By Steve Sherich – President, American Loggers Council
Over the years, the federal timber sale program has continued to decline while our federal government has racked up its highest debt in history. In 1986, the US Forest Service harvested 11.786 billion board feet of timber across the US, compared to 2.138 billion board feet in 2010 (USDA Forest Service, 1905-2010 National Summary Cut and sold Data).
As most are aware, when a piece of property is federally owned, it is exempt from paying county and school taxes. In lieu of paying those taxes, the government has always paid a percentage of the money generated from the timber sale program to the counties for use by the county for activities such as road maintenance and school funding.
In 2000, Congress passed the Secure Rural Schools and Community Self-Determination Act to continue the funding for the counties and the schools despite the downturn in the federal timber sale program. The Act was extended in 2005 and is set to expire this year. The Act itself was never intended to be a permanent welfare, or entitlement program for the counties and schools, but was to serve as a stop gap while the federal government took the necessary steps to boost the federal timber sale program or the counties made the adjustments necessary to absorb the loss in revenue.
There is currently an effort underway in Congress to once again extend the Secure Rural Schools and Community Self-Determination Act to prop up the counties and schools while these transitions are being made, and once again, it has become a needed piece of legislation because both Congress and the Counties have failed to make any adjustments. After eleven years of feeding at the government trough, there are a host of county administrators that know of no other way to increase revenues other than taking the check from the federal government, not realizing that the timber growing within their view on federal land used to generate those funds, as well as keep the unemployment rates in their communities low.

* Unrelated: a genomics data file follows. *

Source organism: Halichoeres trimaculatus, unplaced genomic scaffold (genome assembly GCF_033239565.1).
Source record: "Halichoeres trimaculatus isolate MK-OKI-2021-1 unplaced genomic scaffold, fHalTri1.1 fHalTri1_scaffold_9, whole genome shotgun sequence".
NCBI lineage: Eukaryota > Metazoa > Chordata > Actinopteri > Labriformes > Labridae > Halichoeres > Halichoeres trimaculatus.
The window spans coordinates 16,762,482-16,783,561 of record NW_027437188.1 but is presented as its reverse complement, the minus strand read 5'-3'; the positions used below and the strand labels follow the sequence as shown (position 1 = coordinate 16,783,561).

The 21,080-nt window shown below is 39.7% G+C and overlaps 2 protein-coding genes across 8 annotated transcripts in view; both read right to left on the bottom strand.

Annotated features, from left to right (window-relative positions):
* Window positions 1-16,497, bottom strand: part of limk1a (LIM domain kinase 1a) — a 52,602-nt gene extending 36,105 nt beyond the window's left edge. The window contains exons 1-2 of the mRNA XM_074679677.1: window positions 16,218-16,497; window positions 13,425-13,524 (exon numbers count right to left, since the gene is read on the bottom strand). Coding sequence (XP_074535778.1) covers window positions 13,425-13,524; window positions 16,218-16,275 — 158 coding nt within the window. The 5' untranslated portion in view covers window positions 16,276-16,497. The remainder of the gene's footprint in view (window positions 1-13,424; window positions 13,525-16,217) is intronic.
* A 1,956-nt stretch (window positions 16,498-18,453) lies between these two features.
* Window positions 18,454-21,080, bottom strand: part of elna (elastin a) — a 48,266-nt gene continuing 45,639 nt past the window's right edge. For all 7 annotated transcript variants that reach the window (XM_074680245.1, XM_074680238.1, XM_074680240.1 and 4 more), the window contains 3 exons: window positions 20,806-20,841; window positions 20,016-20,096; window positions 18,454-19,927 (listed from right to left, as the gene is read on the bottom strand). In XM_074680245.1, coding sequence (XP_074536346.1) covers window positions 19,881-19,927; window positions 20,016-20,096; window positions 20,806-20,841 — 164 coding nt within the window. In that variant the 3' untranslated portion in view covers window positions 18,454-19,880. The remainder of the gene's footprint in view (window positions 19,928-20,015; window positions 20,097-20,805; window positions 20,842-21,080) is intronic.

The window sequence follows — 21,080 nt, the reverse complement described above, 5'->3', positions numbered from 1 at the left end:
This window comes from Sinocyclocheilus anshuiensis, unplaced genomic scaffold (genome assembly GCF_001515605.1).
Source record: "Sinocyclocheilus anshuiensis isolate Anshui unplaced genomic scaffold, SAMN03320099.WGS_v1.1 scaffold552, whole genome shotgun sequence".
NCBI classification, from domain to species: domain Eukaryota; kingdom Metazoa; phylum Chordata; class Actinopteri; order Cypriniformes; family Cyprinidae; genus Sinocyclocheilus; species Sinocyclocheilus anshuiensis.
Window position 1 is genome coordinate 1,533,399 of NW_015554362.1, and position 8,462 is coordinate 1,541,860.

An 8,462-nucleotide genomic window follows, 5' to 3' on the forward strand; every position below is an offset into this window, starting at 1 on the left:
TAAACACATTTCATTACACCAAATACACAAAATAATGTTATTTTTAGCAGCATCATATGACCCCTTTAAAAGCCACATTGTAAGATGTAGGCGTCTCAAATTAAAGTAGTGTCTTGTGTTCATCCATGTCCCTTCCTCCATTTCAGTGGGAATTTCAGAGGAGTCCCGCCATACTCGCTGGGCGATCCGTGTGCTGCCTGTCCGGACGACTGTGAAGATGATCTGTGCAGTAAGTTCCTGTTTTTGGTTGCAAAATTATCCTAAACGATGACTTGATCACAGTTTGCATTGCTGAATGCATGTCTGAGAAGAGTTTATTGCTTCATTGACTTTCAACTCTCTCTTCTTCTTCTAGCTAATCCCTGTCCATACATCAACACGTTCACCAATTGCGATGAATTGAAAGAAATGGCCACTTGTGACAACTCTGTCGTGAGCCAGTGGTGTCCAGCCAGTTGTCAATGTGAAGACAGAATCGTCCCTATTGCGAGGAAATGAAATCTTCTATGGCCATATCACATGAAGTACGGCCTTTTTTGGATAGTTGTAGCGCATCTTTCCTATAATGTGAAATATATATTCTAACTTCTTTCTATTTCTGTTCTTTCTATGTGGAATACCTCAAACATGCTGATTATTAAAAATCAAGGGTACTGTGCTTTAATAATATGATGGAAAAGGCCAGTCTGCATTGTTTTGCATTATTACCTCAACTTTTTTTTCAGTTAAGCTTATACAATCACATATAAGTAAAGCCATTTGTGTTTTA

The question is, do we continue to support a government entitlement program for our counties and schools, or should we support job creation through the utilization of our forests which will lead to economic growth and prosperity across all of rural America?
A proposal has been made in Idaho and other states that have significant federal lands within their counties to start a Community Forest Trust pilot project. The project will provide a pathway to the counties to successfully transition away from federal transfer payments under the Secure Rural Schools Act. Environmental law applicable to state forest trust lands will apply to these projects and it might help to cut through some of the red tape that has hindered US Forest Service timber sale projects. Should the program prove to be successful, it might be the model that helps us to improve revenues from federal timber sales across the country.
The American Loggers Council is working to try and help restore lost jobs in rural America, in particular in our nation’s forests. By promoting the sustainable use of fiber that could be produced from the forests for solid wood, pulp chemical, and energy production, our hope is to create an environment where we can enhance the quality of life that is disappearing from so many of our rural communities.
There used to be a time when the United States could boast about the productivity of our workforce and the manufacturing capabilities that helped to create the strength and wealth of this nation. At a time when our government is looking for ways to create jobs, we should be thinking of opportunities to put people back to work on our federal lands, sustainably extracting the renewable resources that helped to build our economy over the past century.
Steve Sherich is the President of the American Loggers Council, which represents logging professionals in 30 States. Steve’s logging operation is based in Hayden Lake, Idaho. For more information please contact the American Loggers Council at 409-625-0206 or e-mail at firstname.lastname@example.org.